THE SUNDAYS OF JEAN DÉZERT
“He thought of life as a waiting room for third-class travelers. From the moment he purchased his ticket, there was nothing left for him to do but watch men pass him by on the platform. An employee would let him know when the train would depart; but he was still clueless as to its final destination.”
Before his death at the age of 27, Jean de La Ville de Mirmont left behind one undisputed classic, self-published a few months before he would meet his fate on the front lines of World War I: an understated, humorous tale of urban alienation that outlines the crushing mediocrity of bureaucratic existence.
Jean Dezert is a young man living in a low-ceiling flat on the Rue du Bac, an office worker employed by the ministry who rounds out his regimented life with snippets of Eastern philosophy, strolls through the city, counting streetlamps—and strangely psychogeographical efforts at injecting some content into his life by structuring his Sundays through a rigorous use of advertising flyers that take him from saunas to vegetarian restaurants to lectures on sexual hygiene. Eventually his urban divagations lead him, as most lives do, to a romantic dalliance: with a young lady at the Jardin des Plantes. In his mortal boredom, his modernist engagement with the banality of the everyday, and his almost heroic resignation to mediocrity, Jean Dezert emerges as something of a French counterpart to Herman Melville's own rebel bureaucrat, Bartleby the Scrivener. Save that when it comes to being an existential rebel, Jean Dezert goes even further in his will to prefer not to...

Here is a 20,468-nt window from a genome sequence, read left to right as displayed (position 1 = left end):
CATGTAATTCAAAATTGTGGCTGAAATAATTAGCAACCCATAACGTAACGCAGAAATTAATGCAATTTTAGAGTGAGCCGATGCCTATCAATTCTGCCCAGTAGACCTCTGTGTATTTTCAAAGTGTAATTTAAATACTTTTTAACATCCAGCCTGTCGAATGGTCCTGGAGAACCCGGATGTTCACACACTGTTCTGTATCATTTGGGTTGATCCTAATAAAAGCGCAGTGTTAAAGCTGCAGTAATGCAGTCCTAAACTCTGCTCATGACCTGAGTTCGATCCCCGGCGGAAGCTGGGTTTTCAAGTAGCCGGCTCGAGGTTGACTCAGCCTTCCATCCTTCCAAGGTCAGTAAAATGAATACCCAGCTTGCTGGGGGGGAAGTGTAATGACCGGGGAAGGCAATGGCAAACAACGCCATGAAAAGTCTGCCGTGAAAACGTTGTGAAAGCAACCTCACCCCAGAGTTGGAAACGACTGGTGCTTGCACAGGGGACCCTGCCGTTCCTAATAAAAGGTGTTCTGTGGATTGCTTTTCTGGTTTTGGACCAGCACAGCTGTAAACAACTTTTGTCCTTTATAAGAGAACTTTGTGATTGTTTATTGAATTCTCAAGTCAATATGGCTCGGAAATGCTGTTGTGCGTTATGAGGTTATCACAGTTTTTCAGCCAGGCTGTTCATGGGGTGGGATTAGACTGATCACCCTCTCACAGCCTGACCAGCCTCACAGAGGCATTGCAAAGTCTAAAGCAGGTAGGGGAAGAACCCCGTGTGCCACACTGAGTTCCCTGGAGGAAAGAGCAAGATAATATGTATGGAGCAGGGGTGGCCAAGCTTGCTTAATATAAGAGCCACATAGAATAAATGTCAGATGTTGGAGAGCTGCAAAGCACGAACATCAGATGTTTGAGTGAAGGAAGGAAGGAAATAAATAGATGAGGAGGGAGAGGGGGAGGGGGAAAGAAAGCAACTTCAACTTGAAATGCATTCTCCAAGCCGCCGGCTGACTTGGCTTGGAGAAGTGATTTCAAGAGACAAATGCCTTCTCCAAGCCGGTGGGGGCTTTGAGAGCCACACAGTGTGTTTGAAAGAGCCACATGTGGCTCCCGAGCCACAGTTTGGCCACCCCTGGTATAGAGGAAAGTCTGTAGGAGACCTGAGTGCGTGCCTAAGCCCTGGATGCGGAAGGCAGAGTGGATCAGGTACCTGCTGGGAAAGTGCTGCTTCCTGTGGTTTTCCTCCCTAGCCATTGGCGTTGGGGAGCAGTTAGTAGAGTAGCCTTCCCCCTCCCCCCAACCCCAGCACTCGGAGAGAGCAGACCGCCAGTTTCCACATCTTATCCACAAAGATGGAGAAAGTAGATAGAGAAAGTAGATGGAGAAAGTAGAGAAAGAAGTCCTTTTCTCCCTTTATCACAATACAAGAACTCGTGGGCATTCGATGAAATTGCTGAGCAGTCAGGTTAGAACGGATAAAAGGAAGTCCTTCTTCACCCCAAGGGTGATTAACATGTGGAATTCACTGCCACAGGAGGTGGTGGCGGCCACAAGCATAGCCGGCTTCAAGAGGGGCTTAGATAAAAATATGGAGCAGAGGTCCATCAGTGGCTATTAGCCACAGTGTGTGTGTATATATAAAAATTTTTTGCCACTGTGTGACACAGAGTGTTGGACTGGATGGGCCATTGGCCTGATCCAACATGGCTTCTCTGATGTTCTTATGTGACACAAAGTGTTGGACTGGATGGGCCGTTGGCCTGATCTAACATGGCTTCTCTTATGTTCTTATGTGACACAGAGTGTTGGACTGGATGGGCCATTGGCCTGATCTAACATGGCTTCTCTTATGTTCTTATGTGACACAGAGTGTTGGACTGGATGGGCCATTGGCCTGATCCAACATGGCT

“Had he lived, what would we have meant to one another? Would he have had a literary destiny? For the twenty-something de La Ville, just as for the forty-year-old Charles Peguy, the war was quite simply a relief. Yes, it was the most horrible war the world had ever seen, where millions of young men murdered one another, but they also saw it as their destiny’s final terminus, a means to suddenly give their dead-end, onerous lives some heroic meaning.”—Franois Mauriac
“Jean Dezert is like a brother to me, because of his ability to escape despair by means of emptiness.”—Michel Houellebecq
Jean de La Ville de Mirmont (1886–1914) died at the age of 27 on the WWI battlefront by a shell explosion. He left behind me a collection of poetry that would be published posthumously, a collection of short stories, and the novella for which he is remembered, The Sundays of Jean Dézert.